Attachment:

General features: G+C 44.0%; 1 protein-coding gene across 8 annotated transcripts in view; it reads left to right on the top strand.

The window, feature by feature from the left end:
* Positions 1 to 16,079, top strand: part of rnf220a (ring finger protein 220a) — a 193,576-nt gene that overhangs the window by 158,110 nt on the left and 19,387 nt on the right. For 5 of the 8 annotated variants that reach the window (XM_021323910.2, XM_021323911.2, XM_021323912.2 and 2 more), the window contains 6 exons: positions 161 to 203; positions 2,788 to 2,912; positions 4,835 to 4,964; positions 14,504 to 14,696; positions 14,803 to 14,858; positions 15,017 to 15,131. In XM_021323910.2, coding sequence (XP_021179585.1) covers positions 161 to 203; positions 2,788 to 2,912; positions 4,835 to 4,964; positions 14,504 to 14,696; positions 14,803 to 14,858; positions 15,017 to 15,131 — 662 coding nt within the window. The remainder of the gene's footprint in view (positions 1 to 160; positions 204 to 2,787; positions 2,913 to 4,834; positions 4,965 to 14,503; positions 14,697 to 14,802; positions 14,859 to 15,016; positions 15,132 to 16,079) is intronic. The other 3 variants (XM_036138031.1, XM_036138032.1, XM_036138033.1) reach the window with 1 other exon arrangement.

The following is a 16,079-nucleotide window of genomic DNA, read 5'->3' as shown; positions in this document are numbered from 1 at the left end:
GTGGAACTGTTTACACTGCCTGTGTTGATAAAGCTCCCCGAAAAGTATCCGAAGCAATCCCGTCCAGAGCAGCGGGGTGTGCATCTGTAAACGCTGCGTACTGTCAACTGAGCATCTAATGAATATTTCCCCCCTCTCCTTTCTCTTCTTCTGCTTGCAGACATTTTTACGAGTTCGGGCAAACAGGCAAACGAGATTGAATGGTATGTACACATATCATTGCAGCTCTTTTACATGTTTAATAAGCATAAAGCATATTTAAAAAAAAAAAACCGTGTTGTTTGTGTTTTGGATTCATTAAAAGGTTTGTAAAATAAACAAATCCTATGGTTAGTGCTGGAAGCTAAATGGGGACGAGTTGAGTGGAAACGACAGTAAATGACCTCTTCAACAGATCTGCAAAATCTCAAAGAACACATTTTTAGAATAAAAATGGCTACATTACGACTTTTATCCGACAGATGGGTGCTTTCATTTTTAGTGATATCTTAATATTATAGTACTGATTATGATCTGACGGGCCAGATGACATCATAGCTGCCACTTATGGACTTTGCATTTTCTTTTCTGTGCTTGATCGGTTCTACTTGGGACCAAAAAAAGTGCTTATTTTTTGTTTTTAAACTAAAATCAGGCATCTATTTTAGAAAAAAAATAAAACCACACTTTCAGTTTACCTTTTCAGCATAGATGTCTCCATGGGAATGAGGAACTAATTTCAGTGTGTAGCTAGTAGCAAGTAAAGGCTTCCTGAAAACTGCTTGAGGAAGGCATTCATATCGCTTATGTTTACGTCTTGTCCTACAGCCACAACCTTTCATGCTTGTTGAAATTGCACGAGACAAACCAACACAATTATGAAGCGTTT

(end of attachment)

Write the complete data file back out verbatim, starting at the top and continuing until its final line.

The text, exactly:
General features: G+C 44.0%; 1 protein-coding gene across 8 annotated transcripts in view; it reads left to right on the top strand.

The window, feature by feature from the left end:
* Positions 1 to 16,079, top strand: part of rnf220a (ring finger protein 220a) — a 193,576-nt gene that overhangs the window by 158,110 nt on the left and 19,387 nt on the right. For 5 of the 8 annotated variants that reach the window (XM_021323910.2, XM_021323911.2, XM_021323912.2 and 2 more), the window contains 6 exons: positions 161 to 203; positions 2,788 to 2,912; positions 4,835 to 4,964; positions 14,504 to 14,696; positions 14,803 to 14,858; positions 15,017 to 15,131. In XM_021323910.2, coding sequence (XP_021179585.1) covers positions 161 to 203; positions 2,788 to 2,912; positions 4,835 to 4,964; positions 14,504 to 14,696; positions 14,803 to 14,858; positions 15,017 to 15,131 — 662 coding nt within the window. The remainder of the gene's footprint in view (positions 1 to 160; positions 204 to 2,787; positions 2,913 to 4,834; positions 4,965 to 14,503; positions 14,697 to 14,802; positions 14,859 to 15,016; positions 15,132 to 16,079) is intronic. The other 3 variants (XM_036138031.1, XM_036138032.1, XM_036138033.1) reach the window with 1 other exon arrangement.

The following is a 16,079-nucleotide window of genomic DNA, read 5'->3' as shown; positions in this document are numbered from 1 at the left end:
GTGGAACTGTTTACACTGCCTGTGTTGATAAAGCTCCCCGAAAAGTATCCGAAGCAATCCCGTCCAGAGCAGCGGGGTGTGCATCTGTAAACGCTGCGTACTGTCAACTGAGCATCTAATGAATATTTCCCCCCTCTCCTTTCTCTTCTTCTGCTTGCAGACATTTTTACGAGTTCGGGCAAACAGGCAAACGAGATTGAATGGTATGTACACATATCATTGCAGCTCTTTTACATGTTTAATAAGCATAAAGCATATTTAAAAAAAAAAAACCGTGTTGTTTGTGTTTTGGATTCATTAAAAGGTTTGTAAAATAAACAAATCCTATGGTTAGTGCTGGAAGCTAAATGGGGACGAGTTGAGTGGAAACGACAGTAAATGACCTCTTCAACAGATCTGCAAAATCTCAAAGAACACATTTTTAGAATAAAAATGGCTACATTACGACTTTTATCCGACAGATGGGTGCTTTCATTTTTAGTGATATCTTAATATTATAGTACTGATTATGATCTGACGGGCCAGATGACATCATAGCTGCCACTTATGGACTTTGCATTTTCTTTTCTGTGCTTGATCGGTTCTACTTGGGACCAAAAAAAGTGCTTATTTTTTGTTTTTAAACTAAAATCAGGCATCTATTTTAGAAAAAAAATAAAACCACACTTTCAGTTTACCTTTTCAGCATAGATGTCTCCATGGGAATGAGGAACTAATTTCAGTGTGTAGCTAGTAGCAAGTAAAGGCTTCCTGAAAACTGCTTGAGGAAGGCATTCATATCGCTTATGTTTACGTCTTGTCCTACAGCCACAACCTTTCATGCTTGTTGAAATTGCACGAGACAAACCAACACAATTATGAAGCGTTT